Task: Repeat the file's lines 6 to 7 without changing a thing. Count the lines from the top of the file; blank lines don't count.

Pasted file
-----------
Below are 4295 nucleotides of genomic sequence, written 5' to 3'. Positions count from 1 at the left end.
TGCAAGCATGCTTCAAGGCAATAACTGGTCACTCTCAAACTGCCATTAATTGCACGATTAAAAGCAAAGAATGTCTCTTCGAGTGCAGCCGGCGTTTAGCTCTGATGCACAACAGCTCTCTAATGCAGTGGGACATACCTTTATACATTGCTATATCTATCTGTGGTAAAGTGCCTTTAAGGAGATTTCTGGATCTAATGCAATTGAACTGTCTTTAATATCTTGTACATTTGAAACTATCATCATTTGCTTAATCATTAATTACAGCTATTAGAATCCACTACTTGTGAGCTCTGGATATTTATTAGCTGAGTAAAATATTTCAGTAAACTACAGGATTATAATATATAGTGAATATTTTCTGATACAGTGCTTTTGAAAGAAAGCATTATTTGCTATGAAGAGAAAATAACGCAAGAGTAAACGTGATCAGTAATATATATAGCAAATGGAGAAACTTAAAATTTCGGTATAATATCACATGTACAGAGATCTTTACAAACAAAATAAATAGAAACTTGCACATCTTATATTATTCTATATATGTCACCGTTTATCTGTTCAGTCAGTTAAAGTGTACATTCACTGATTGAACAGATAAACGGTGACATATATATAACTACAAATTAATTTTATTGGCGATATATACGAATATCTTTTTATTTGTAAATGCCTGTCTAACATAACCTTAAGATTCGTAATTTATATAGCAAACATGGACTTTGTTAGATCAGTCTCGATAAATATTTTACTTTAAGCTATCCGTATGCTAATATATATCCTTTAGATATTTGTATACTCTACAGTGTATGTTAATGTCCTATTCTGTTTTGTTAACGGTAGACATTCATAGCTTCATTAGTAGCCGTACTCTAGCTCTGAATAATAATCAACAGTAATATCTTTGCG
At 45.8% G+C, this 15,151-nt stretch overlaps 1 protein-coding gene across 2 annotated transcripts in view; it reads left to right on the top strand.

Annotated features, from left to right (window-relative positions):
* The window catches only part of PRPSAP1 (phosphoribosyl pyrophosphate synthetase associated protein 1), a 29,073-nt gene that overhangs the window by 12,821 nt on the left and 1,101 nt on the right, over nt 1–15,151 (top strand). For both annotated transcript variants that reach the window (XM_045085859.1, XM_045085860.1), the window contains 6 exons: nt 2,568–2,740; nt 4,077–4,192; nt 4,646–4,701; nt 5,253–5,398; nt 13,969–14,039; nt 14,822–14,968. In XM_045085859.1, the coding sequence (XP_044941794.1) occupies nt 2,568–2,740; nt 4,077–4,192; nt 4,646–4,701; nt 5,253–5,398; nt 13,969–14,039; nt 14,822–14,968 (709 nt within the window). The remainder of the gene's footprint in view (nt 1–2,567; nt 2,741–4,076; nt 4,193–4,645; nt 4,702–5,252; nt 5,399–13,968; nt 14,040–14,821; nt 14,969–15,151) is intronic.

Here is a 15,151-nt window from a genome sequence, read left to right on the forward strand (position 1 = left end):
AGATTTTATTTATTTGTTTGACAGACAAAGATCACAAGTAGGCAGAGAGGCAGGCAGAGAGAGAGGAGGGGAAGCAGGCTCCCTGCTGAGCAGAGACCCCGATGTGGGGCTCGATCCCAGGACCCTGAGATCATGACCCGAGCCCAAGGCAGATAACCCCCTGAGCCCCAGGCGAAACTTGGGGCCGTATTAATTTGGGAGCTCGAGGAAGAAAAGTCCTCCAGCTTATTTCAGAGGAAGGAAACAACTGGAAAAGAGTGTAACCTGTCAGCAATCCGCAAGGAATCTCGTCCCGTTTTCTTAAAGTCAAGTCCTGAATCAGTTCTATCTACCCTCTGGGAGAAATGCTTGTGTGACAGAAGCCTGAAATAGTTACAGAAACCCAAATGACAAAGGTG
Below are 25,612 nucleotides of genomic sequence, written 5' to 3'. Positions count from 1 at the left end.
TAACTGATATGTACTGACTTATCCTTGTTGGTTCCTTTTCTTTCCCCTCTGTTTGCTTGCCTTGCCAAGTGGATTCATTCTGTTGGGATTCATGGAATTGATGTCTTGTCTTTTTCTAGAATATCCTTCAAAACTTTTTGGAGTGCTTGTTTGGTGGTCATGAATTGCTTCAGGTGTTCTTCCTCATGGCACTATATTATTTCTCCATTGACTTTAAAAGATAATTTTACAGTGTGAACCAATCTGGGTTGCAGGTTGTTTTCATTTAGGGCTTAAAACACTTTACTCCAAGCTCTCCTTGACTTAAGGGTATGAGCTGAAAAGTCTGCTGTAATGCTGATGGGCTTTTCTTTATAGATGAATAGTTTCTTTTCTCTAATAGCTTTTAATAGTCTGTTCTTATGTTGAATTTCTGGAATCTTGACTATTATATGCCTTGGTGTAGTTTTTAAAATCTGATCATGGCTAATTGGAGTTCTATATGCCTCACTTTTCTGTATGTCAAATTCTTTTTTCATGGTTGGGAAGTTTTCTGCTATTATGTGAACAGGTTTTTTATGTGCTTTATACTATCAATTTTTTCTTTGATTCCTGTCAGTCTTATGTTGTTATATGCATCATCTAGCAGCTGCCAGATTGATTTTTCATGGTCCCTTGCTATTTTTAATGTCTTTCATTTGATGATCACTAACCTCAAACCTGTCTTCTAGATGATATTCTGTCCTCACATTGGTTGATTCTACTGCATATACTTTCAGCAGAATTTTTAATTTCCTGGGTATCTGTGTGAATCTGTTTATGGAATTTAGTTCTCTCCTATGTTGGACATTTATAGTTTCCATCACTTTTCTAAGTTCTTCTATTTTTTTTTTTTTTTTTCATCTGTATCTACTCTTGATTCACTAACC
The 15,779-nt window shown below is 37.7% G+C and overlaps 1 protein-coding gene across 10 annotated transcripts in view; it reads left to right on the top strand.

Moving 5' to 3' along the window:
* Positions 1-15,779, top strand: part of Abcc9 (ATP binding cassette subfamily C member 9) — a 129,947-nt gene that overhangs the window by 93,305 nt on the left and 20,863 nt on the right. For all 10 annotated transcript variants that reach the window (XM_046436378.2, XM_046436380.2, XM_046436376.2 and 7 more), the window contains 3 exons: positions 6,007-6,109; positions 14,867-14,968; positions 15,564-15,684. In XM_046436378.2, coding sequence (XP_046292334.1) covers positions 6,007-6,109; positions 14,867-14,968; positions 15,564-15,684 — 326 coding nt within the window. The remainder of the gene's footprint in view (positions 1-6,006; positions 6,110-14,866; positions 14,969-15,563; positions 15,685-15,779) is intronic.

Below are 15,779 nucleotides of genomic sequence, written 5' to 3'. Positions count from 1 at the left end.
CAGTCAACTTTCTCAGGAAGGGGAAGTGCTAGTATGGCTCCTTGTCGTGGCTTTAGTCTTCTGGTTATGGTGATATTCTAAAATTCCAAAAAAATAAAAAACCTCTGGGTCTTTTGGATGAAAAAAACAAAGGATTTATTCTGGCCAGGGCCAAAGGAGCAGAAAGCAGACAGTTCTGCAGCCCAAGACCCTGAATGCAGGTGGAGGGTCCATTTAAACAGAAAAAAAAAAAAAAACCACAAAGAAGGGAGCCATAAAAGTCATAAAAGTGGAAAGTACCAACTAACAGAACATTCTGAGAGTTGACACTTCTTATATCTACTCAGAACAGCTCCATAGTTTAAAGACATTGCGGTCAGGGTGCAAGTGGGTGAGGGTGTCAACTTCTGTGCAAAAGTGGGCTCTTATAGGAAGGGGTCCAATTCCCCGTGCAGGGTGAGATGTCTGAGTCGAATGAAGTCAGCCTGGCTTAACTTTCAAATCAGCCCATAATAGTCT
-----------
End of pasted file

Here is a 15,151-nt window from a genome sequence, read left to right on the forward strand (position 1 = left end):
AGATTTTATTTATTTGTTTGACAGACAAAGATCACAAGTAGGCAGAGAGGCAGGCAGAGAGAGAGGAGGGGAAGCAGGCTCCCTGCTGAGCAGAGACCCCGATGTGGGGCTCGATCCCAGGACCCTGAGATCATGACCCGAGCCCAAGGCAGATAACCCCCTGAGCCCCAGGCGAAACTTGGGGCCGTATTAATTTGGGAGCTCGAGGAAGAAAAGTCCTCCAGCTTATTTCAGAGGAAGGAAACAACTGGAAAAGAGTGTAACCTGTCAGCAATCCGCAAGGAATCTCGTCCCGTTTTCTTAAAGTCAAGTCCTGAATCAGTTCTATCTACCCTCTGGGAGAAATGCTTGTGTGACAGAAGCCTGAAATAGTTACAGAAACCCAAATGACAAAGGTG